the point of constant or known pres-                              power conserving systems that                         and that the air in the tank was ini-
sure in the system. In many cases.                                 utillze thermal storage through liq-                 tially compressed from atmospheric
the tank serves the additional pur-                               uid phase temperature changes. The                    pressure in the tank, Equation 1 (see
pose of being an integral part of the                             very important observation made in                    table) can be readily derived. Thus,
air control subsystem.                                             the article cited above was that the                 if a designer uses this equation and
   It appears that very little has                                 sizing of a tank relates not only to                 anticipates the system performance
been published regarding the design                               the volume of water in the system,                    to be in accordance with his design,

   Equations f o r expansion t a n k siztng
   --                         --     -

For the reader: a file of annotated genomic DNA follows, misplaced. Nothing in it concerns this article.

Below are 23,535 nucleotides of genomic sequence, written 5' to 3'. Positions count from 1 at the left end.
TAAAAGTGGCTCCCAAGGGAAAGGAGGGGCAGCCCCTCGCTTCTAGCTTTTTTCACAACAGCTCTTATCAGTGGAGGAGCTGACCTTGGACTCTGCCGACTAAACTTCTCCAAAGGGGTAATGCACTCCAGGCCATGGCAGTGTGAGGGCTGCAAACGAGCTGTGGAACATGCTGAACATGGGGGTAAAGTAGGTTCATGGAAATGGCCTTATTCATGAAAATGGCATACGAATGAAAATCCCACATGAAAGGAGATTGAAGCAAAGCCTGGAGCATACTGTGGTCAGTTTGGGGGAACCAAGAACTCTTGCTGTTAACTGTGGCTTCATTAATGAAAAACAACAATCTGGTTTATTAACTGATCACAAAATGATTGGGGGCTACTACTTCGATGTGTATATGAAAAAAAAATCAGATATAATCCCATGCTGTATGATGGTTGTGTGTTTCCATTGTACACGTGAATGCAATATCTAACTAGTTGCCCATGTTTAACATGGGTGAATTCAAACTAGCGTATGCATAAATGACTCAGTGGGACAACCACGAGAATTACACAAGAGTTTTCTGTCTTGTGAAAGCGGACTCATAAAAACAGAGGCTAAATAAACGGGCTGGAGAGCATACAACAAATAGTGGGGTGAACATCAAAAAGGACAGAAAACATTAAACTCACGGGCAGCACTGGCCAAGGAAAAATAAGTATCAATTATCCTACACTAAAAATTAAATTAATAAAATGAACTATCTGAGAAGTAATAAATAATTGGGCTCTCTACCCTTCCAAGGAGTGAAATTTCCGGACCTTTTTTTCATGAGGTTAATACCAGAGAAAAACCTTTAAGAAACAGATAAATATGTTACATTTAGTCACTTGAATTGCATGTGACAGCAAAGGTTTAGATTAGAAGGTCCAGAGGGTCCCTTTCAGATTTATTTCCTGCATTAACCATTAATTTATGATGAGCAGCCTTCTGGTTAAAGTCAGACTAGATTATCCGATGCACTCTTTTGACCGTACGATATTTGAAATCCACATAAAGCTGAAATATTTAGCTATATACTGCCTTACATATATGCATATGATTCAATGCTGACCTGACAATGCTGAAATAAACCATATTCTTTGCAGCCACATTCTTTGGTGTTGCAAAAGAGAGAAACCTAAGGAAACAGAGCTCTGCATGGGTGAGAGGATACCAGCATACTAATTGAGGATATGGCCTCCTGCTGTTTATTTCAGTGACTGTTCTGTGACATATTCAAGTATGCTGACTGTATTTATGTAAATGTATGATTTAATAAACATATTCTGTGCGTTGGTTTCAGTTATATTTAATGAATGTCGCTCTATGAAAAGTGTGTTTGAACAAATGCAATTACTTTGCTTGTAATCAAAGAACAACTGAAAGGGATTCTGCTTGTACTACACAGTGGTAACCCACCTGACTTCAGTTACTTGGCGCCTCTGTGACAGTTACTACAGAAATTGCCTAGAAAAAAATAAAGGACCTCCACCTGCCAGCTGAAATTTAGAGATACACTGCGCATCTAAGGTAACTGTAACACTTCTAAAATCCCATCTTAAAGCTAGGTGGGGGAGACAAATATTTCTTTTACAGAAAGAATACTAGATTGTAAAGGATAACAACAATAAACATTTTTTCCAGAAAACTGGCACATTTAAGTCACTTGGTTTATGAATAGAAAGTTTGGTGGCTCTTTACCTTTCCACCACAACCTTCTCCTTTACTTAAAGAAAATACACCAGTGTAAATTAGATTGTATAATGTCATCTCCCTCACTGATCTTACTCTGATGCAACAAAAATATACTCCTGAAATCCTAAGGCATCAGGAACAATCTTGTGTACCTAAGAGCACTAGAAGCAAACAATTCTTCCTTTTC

-            -      -   -         -       -                                     --                                  - --- --
        Equation                                                                                                                                     Example tank
          No        Equation                                                             Assumptions                                                   size gal
                                                                                              Air compresses isothermally ( t l )
                                                                                         *    Water in tank is at temperature tl
                                                                                              Initial air charge is atmospheric

                                                                                              Air comDresses isothermallv it11
                                          V liv2 v1          1)    -   3ult1
           2        v     =         .-   -L                                -       ---   *    Water in tank is at temperature t 2
                                   lo,lp,   - P,,/Pz)-   (vzIv1        I ) (I - p JP,)
                                                                                                    air
                                                                                              lnit~al charge    IS   atmospheric



                                                                                              Air compresses isothermally ( t ~ )
                                                                                              Initial air charge is at pressure pl

   where, with volumes in consistent units: